Requirements for Ministry

7 November 2007. Wednesday of the 31st Week in Ordinary Time
Luke 14, 25-33 Requirements for Ministry

Note: The Gospel today can be seen as a continuation of the points of yesterday.

In doing our ministry as disciples of Jesus, there are certain conditions that we must accept before we embark on our mission.

First, we must accept the possibility of moving out of our comfort zones. When Jesus said that whoever ‘comes to me without hating his father and mother, wife and children, brothers and sisters and even his own life, he cannot be my disciple,’ He means that the ministry of Jesus entails leaving the comforts of home and the affection of kin. Many choir members, for example, are offended by their parents who resent their ministry because they arrive at night from practice. Some of my students find the pressure of parents hateful when they interfere with their career choices, granting that their choices are rooted in their real vocation in life. In addition, we sometimes meet the ire of our friends when we follow our conscience like refusing a party with them in lieu of studying for an exam.

Second, real ministry requires preparation. We must discover our resources and gifts so that we will intelligently put ourselves in the position where we can best serve others. Jesus tells us of the tower builder who calculates the cost of his construction. Thus, before we embark on our ministry, we must discern what type of ministry requires the talents and skills that we have. Leaders therefore should help individuals discover their gifts. For example, would you tell a choir member who insists on singing as his form of service to God when he is out of tune? The choir member therefore suffers from inadequate self-knowledge and acceptance; and at the same time, that member is misplaced in his ministry.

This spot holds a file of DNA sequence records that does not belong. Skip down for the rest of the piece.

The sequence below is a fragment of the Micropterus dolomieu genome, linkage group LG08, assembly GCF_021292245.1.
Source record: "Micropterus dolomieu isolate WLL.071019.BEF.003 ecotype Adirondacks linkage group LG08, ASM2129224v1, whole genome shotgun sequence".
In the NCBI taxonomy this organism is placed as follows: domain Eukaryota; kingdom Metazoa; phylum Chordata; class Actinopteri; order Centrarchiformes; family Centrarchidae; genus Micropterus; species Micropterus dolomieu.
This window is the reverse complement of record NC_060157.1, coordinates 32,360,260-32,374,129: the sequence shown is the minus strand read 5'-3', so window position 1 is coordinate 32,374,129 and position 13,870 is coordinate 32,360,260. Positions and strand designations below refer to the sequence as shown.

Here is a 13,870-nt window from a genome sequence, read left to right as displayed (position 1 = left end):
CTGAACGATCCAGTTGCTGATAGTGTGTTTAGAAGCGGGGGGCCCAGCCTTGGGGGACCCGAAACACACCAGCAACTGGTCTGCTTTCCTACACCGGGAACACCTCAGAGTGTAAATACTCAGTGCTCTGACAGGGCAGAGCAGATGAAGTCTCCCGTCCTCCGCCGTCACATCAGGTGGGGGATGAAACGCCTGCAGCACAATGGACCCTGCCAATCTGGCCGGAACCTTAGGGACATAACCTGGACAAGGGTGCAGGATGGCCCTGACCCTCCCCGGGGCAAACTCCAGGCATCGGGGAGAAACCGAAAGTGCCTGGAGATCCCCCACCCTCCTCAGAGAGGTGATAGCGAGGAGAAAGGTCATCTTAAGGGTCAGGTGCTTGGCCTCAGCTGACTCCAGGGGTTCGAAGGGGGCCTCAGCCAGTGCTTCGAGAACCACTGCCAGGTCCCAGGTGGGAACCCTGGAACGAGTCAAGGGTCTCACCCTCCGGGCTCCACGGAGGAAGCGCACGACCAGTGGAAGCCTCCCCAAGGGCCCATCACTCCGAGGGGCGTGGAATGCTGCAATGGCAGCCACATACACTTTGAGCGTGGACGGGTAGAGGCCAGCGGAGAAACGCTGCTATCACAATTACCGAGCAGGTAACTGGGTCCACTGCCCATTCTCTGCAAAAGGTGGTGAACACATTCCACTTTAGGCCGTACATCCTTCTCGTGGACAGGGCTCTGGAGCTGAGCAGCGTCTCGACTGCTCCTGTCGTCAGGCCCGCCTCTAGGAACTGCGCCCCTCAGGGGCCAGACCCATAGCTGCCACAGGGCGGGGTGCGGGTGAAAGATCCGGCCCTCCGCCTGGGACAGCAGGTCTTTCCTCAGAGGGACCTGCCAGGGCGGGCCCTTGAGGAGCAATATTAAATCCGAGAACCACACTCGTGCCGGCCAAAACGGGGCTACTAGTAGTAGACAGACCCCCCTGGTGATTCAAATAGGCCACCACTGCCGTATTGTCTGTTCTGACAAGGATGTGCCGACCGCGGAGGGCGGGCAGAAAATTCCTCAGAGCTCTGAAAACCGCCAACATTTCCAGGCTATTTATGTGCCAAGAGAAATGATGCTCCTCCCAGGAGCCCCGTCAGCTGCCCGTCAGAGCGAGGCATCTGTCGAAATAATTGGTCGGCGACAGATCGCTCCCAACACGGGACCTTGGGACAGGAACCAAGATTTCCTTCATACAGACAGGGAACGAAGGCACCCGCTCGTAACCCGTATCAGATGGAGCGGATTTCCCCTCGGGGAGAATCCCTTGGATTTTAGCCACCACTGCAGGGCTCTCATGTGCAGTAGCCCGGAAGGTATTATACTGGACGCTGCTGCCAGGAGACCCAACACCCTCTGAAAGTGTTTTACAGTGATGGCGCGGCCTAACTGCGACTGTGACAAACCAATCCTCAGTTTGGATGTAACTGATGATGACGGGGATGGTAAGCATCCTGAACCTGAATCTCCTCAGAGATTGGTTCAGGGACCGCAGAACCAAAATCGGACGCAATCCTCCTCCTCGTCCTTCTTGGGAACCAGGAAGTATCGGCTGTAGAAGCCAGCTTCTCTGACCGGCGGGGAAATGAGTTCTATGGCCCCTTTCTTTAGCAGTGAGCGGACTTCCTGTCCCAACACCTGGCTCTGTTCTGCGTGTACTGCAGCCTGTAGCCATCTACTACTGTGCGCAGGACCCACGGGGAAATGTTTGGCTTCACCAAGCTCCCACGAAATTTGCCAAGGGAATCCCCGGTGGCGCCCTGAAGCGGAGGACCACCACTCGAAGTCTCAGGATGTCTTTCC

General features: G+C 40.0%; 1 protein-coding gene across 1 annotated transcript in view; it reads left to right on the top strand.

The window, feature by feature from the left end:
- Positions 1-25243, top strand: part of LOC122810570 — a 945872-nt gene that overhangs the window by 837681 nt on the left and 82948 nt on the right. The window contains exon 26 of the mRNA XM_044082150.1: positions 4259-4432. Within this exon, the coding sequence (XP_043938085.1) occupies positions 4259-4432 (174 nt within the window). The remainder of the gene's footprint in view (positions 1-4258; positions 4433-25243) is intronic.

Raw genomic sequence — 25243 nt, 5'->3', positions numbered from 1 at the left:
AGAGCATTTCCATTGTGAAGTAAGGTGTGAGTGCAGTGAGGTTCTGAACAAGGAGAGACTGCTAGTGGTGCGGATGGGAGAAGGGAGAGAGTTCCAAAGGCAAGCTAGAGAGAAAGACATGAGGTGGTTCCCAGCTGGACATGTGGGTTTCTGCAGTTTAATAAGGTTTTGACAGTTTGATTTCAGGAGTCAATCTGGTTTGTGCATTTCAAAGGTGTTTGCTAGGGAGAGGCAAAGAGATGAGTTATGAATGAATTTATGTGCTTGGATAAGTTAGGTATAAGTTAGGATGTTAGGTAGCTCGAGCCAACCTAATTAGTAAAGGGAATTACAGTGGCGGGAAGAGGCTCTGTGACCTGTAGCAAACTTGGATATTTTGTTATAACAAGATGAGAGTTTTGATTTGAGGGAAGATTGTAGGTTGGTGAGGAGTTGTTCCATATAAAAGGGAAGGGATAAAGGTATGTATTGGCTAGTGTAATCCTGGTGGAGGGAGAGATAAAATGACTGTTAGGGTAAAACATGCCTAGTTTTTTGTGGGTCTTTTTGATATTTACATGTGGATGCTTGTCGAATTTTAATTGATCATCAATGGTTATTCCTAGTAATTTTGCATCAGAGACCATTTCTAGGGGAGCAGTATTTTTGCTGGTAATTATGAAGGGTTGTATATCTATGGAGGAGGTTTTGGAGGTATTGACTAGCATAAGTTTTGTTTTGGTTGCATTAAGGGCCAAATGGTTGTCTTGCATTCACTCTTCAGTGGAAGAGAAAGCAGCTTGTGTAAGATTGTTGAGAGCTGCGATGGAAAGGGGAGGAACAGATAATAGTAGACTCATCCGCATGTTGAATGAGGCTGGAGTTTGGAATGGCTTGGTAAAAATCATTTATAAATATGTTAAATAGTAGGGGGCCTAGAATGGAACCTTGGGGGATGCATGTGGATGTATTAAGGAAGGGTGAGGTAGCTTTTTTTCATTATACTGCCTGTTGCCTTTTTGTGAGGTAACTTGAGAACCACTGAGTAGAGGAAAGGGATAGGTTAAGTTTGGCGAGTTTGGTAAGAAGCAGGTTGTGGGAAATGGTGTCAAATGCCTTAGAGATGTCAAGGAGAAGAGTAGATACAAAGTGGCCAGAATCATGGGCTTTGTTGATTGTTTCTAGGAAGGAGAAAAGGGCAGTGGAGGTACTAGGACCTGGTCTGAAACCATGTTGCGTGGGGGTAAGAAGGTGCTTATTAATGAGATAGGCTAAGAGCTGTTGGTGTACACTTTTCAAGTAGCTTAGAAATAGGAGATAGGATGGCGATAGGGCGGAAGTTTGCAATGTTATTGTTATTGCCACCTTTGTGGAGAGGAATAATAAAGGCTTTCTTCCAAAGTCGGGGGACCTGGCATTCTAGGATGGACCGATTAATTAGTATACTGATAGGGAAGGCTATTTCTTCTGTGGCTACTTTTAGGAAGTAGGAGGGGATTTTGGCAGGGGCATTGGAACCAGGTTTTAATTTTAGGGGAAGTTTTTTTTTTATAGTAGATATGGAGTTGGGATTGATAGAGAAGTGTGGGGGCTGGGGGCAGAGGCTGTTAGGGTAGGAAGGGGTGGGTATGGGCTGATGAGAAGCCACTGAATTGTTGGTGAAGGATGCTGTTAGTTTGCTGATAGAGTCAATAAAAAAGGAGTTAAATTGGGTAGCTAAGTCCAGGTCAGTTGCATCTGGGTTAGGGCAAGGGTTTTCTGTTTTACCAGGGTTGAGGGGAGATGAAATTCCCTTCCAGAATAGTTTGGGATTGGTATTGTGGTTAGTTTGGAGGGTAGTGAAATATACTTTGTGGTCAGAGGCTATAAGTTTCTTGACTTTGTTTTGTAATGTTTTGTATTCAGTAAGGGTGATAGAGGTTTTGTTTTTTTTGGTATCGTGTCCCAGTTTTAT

Finally, ministry requires acceptance of one’s limitations. In doing our ministry, declining a request might be the most charitable thing to do. Jesus tells us of the king who marches into battle with 10,000 troops and decides whether he would wage war with another king who had 20,000 troops. If he knows he will be defeated, he would send a peace delegation instead. The same thing in ministry. Before embarking on a project we must know whether we can follow it through. Are our resources enough to see the whole project succeed? If not, it would be best to settle for manageable ventures, or seek for alternatives. This is another example: many choirs ambition on singing complicated songs, when their members could not correctly sing simple melodies. Better a simple song sung well, than a grand piece sang disastrously.

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